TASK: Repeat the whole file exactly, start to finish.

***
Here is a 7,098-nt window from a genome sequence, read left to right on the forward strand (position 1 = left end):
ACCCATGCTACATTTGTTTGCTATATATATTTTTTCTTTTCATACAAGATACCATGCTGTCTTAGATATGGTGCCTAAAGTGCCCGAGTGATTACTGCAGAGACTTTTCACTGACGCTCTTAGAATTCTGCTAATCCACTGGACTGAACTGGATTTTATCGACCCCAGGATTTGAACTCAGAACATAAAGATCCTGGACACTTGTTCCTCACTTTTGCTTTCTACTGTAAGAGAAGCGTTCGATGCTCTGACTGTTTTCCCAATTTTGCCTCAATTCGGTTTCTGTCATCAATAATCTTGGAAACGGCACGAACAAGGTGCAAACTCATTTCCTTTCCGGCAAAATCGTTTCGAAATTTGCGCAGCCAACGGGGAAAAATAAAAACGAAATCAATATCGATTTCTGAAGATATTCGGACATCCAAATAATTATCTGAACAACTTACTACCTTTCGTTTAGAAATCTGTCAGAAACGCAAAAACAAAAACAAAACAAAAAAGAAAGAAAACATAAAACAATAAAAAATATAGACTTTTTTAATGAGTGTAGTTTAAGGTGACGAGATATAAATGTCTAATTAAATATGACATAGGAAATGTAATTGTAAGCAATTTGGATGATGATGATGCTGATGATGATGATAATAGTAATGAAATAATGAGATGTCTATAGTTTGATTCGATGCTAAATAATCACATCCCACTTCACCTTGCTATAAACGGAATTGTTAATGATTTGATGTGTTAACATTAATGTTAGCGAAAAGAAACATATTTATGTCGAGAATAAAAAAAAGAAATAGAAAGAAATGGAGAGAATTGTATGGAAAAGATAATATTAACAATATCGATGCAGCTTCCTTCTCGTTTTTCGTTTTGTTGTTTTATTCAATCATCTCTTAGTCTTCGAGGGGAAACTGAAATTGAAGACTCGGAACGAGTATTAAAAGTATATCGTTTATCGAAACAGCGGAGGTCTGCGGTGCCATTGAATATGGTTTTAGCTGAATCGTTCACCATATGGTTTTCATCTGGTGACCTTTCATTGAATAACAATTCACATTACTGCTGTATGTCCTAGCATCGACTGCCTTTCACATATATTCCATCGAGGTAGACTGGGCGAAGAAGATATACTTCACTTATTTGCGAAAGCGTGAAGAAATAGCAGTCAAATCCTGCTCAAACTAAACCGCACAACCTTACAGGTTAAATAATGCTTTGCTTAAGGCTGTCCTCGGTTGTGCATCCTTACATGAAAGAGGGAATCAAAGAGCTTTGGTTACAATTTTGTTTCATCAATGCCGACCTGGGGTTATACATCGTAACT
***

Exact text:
Here is a 7,098-nt window from a genome sequence, read left to right on the forward strand (position 1 = left end):
ACCCATGCTACATTTGTTTGCTATATATATTTTTTCTTTTCATACAAGATACCATGCTGTCTTAGATATGGTGCCTAAAGTGCCCGAGTGATTACTGCAGAGACTTTTCACTGACGCTCTTAGAATTCTGCTAATCCACTGGACTGAACTGGATTTTATCGACCCCAGGATTTGAACTCAGAACATAAAGATCCTGGACACTTGTTCCTCACTTTTGCTTTCTACTGTAAGAGAAGCGTTCGATGCTCTGACTGTTTTCCCAATTTTGCCTCAATTCGGTTTCTGTCATCAATAATCTTGGAAACGGCACGAACAAGGTGCAAACTCATTTCCTTTCCGGCAAAATCGTTTCGAAATTTGCGCAGCCAACGGGGAAAAATAAAAACGAAATCAATATCGATTTCTGAAGATATTCGGACATCCAAATAATTATCTGAACAACTTACTACCTTTCGTTTAGAAATCTGTCAGAAACGCAAAAACAAAAACAAAACAAAAAAGAAAGAAAACATAAAACAATAAAAAATATAGACTTTTTTAATGAGTGTAGTTTAAGGTGACGAGATATAAATGTCTAATTAAATATGACATAGGAAATGTAATTGTAAGCAATTTGGATGATGATGATGCTGATGATGATGATAATAGTAATGAAATAATGAGATGTCTATAGTTTGATTCGATGCTAAATAATCACATCCCACTTCACCTTGCTATAAACGGAATTGTTAATGATTTGATGTGTTAACATTAATGTTAGCGAAAAGAAACATATTTATGTCGAGAATAAAAAAAAGAAATAGAAAGAAATGGAGAGAATTGTATGGAAAAGATAATATTAACAATATCGATGCAGCTTCCTTCTCGTTTTTCGTTTTGTTGTTTTATTCAATCATCTCTTAGTCTTCGAGGGGAAACTGAAATTGAAGACTCGGAACGAGTATTAAAAGTATATCGTTTATCGAAACAGCGGAGGTCTGCGGTGCCATTGAATATGGTTTTAGCTGAATCGTTCACCATATGGTTTTCATCTGGTGACCTTTCATTGAATAACAATTCACATTACTGCTGTATGTCCTAGCATCGACTGCCTTTCACATATATTCCATCGAGGTAGACTGGGCGAAGAAGATATACTTCACTTATTTGCGAAAGCGTGAAGAAATAGCAGTCAAATCCTGCTCAAACTAAACCGCACAACCTTACAGGTTAAATAATGCTTTGCTTAAGGCTGTCCTCGGTTGTGCATCCTTACATGAAAGAGGGAATCAAAGAGCTTTGGTTACAATTTTGTTTCATCAATGCCGACCTGGGGTTATACATCGTAACT